In some parts of the world, such as New Zealand, it is winter now, when most of the world is enjoying summer. I am coming across a fair amount of material that talks about winter depression and its debilitating effects on those who suffer it.
I am contributing to the discussion by suggesting that, perhaps, Yoga can help us fight this condition effectively.
Seasonal changes affect your mood. This is a simple fact. What goes on in our brains to create this seasonal change of mood and how it can be treated is a matter of science. Yoga can offer palliative therapy for this little understood, but well-known affliction.
Seasonal Affective Disorder, otherwise also known as SAD is a mood disorder that many people suffer during the winter months. According to studies, the onset of winter can seriously alter the behaviour of people suffering Winter Blues. This change in behaviour is characterised by mood swings, a complete lack of energy, excessive sleep and poor food choices and eating habits.
SAD is believed to be related to the lack of light during winter months. There is, however, a scientific theory that suggests the role of the pineal gland in the incidence of SAD. With age, the gland’s capacity to produce the hormone melatonin wanes, making it solely responsible for SAD.
The pineal gland is a pea-sized organ nestled in the center of the brain. It is responsible for the production of melatonin, which in turn is responsible for maintaining the body’s youthfulness. Some of the other attributes of this hormone are its implicit ability to regulate the body’s circadian rhythm, its supposed anti-carcinogen properties and even its positive effect on the immune system. Melatonin regulates sleep and is produced in the night, during sleep.
As the body starts to mature and produce the hormones estrogen and progesterone, the pineal gland starts to decline. This naturally results in a decrease in melatonin production. However, In the winter months, the lack of light can prompt the body’s melatonin production to go awry, disrupting the body’s internal clock. This will lead to poor night time sleep, excessive sleepiness during the day and a vicious cycle of poorly regulated melatonin production, therefore.
SAD is frequently treated by administering miniscule amounts of melatonin to those affected. It is thought that this tiny dose of melatonin can prompt the body’s internal clock to start functioning normally once again.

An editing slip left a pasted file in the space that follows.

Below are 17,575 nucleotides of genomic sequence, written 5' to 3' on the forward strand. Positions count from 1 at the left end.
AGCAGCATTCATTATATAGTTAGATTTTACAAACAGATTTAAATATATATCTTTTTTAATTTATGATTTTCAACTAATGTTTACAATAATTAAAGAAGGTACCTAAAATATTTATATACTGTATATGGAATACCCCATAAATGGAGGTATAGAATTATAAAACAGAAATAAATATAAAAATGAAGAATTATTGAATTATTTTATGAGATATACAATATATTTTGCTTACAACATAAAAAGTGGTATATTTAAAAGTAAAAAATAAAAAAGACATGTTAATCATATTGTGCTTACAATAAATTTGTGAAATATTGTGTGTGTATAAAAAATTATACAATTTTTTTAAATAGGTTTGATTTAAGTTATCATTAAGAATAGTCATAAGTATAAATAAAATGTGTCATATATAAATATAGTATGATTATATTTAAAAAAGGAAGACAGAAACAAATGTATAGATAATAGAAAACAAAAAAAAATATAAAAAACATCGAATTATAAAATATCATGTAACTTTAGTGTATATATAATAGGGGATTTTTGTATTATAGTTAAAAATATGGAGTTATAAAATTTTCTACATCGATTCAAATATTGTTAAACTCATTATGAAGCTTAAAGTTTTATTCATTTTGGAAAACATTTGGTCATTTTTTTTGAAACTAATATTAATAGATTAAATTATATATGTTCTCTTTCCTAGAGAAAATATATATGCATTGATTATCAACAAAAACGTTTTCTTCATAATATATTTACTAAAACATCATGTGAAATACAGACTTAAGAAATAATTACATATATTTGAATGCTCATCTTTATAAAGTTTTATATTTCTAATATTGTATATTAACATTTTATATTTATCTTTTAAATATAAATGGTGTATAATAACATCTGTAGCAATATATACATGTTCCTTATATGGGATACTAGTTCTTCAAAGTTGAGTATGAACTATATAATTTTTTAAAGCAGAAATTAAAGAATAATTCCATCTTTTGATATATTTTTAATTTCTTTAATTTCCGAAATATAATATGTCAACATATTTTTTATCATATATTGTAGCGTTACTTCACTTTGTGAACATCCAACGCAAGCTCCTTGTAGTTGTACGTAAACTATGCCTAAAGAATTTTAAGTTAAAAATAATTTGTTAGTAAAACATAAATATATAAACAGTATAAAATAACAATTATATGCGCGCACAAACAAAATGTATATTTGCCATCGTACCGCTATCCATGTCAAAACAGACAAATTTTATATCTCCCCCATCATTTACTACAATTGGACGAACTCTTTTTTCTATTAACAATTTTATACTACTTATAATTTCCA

Yoga and SAD
Yoga, an ancient science of living, it has now been medically accepted, just might have the answer. Yoga can and often does double up as a therapeutic modality which can be applied with maximum benefits. And so it could be in the case of SAD as well.
Scientific research suggests that the sustained practiced of Yoga can influence the body’s physiology significantly. Studies have reflected that there is a definite correlation between the practice of yogic techniques and psycho-neuro-physiological processes.
There are numerous techniques in Yoga that can be practiced to keep the pineal gland active longer. And an active pineal gland will have the ability to produce enough melatonin in a regulated fashion.
The Specific Yogic Techniques
Trataka is a technique (one of those lesser known meditation techniques) in Yoga that involves gazing at a particular object, especially a candle flame. In fact, the word trataka means steady and uninterrupted gaze. To this end, if practiced regularly, the technique can stimulate the pineal gland to produce melatonin.
Pranayama or the manipulation of breath can also increase the production of melatonin. Some of the breathing techniques, alternate nostril breathing in particular, send electrical impulses through the brain which in turn can alter physiological process for the better.
Yet another amazing technique in Yoga that uses the body and breath in tandem is Sun Salutations or Surya Namaskar. This series of forward and backward bends done in tune with the breath, has the effect of regulating the functioning of the entire endocrine system. Other asana that can be practiced regularly include the fish pose, shoulder stand and spinal twist. Yoga nidra (or deep relaxation) and creative visualization techniques as well can be practiced for a few minutes daily. Yogic breathing and pranayama that use deep breathing techniques can be practiced too.
A few minutes a day spent on re-establishing the body’s innate ability to heal itself is well worth it. Speak to your doctor before you practice any of these methods and be sure to try them out with the help of an experienced Yoga instructor. You will see the real difference between managing mood swings and feeling genuinely happy, no matter what the weather.
This article is meant for educational purposes only. It is not a substitute for medical advice. Please consult your doctor before attempting any of the practices discussed in this article.